blind spot

(redirected from to blindside)
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blind spot

1. An area that is not able to be seen, either due to its location outside of the field of vision, or due to some physical obstruction or a defect in one's vision. Often used to describe the areas around a car that cannot be seen with the rear-view or side mirrors. This car has a big blind spot on the right side, so remember to always turn your head to look before merging. Leslie always experiences blind spots when she starts to get a migraine. That security camera has a blind spot—and that's where we'll sneak in.
2. By extension, an aspect of one's life or a certain situation that one is ignorant of or that one does not understand fully. Jen has a real blind spot when it comes to her relationships with men trying to take advantage of her wealth.
See also: blind, spot
Farlex Dictionary of Idioms. © 2015 Farlex, Inc, all rights reserved.

blind spot

Subject about which one is ignorant or biased. For example, The boss has a blind spot about Henry; he wouldn't fire him for anything, or Dad has a blind spot about opera; he can't see anything good about it. This term uses blind in the sense of "covered or hidden from sight." It has two literal meanings: an insensitive part of the retina and an area outside one's field of vision. The phrase has largely replaced blind side, which survives mainly in the verb to blindside, meaning "to hit someone on an unguarded side" and "to deal an unexpected blow." [Mid-1800s]
See also: blind, spot
The American Heritage® Dictionary of Idioms by Christine Ammer. Copyright © 2003, 1997 by The Christine Ammer 1992 Trust. Published by Houghton Mifflin Harcourt Publishing Company. All rights reserved.

a blind spot

COMMON A blind spot is an area of knowledge or understanding that you do not have or pay no attention to. The government have a blind spot when it comes to the environment. Patrick's never been great with money — it's a bit of a blind spot with him.
See also: blind, spot
Collins COBUILD Idioms Dictionary, 3rd ed. © HarperCollins Publishers 2012

a blind spot

1 an area into which you cannot see. 2 an aspect of something that someone knows or cares little about.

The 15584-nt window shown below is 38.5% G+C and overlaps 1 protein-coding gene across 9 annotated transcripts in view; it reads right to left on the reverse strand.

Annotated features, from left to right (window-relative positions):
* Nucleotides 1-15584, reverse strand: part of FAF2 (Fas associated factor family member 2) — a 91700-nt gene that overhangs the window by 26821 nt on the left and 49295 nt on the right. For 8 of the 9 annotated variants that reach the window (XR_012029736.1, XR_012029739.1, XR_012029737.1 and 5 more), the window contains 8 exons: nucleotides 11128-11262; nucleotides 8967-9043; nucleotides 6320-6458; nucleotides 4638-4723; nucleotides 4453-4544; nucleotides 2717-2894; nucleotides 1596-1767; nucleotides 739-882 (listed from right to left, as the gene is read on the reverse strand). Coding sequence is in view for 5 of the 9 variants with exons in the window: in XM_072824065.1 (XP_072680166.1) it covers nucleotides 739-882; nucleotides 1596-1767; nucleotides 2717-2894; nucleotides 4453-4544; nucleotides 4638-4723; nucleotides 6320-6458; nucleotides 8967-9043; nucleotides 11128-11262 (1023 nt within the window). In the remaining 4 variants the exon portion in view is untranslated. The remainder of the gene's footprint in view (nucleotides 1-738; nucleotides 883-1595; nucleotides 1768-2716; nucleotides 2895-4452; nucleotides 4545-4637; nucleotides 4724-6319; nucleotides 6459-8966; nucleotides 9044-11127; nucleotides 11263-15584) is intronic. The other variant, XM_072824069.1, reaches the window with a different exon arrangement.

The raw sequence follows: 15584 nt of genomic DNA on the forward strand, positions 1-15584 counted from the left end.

These general senses appear to have developed from a mid 19th-century cricketing term for the spot of ground in front of a batsman where a ball pitched by the bowler leaves the batsman undecided whether to play forward to it or back.
See also: blind, spot
Farlex Partner Idioms Dictionary © Farlex 2017

a/somebody’s ˈblind spot

a small part of a subject that somebody does not understand or know anything about: I’m a real music lover but I have to say that modern jazz is a bit of a blind spot with me.
See also: blind, spot
Farlex Partner Idioms Dictionary © Farlex 2017
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References in periodicals archive ?
Frizell is a second-row enforcer in league, but he is seen as an inside centre in union, a role he filled at schoolboy level, with others arguing the 6ft 1in, 16st 3lb player would be more suited to blindside flanker.
Robshaw (left) inched away from the World Cup heartache by switching from openside to blindside flanker at Quins and has been afforded the opportunity to reprise that new role with England.
Wales captain Sam Warburton moves from openside to blindside flanker in Dublin, with a powerful bench featuring British and Irish Lions trio Alex Cuthbert, Gethin Jenkins and Dan Lydiate.
If Gray is not deemed fit to play, Nathan Hines will switch from blindside flanker to the second row alongside captain Alastair Kellock, with Kelly Brown moving to blindside flanker and Richie Vernon promoted off the bench to start at number eight.
Powell has been switched to blindside flanker with captain Ryan Jones retained in his preferred No 8 role, with Martyn Williams completing the back-row trio.
Will you eat misery?" By the end, after breaking our hearts, she uses her last sentence to blindside us with a gift.
Martin Corry may move to blindside. Austin Healey misses his final match through suspension.
Kelly Brown will move to blindside flanker and Richie Vernon will be promoted off the bench to start at number eight.
Captain Colin Charvis switches to blindside flanker to accommodate Williams on the open side.
Acting captain Vernon Cooper switches to blindside flanker with Wales cap James Griffiths coming in at lock.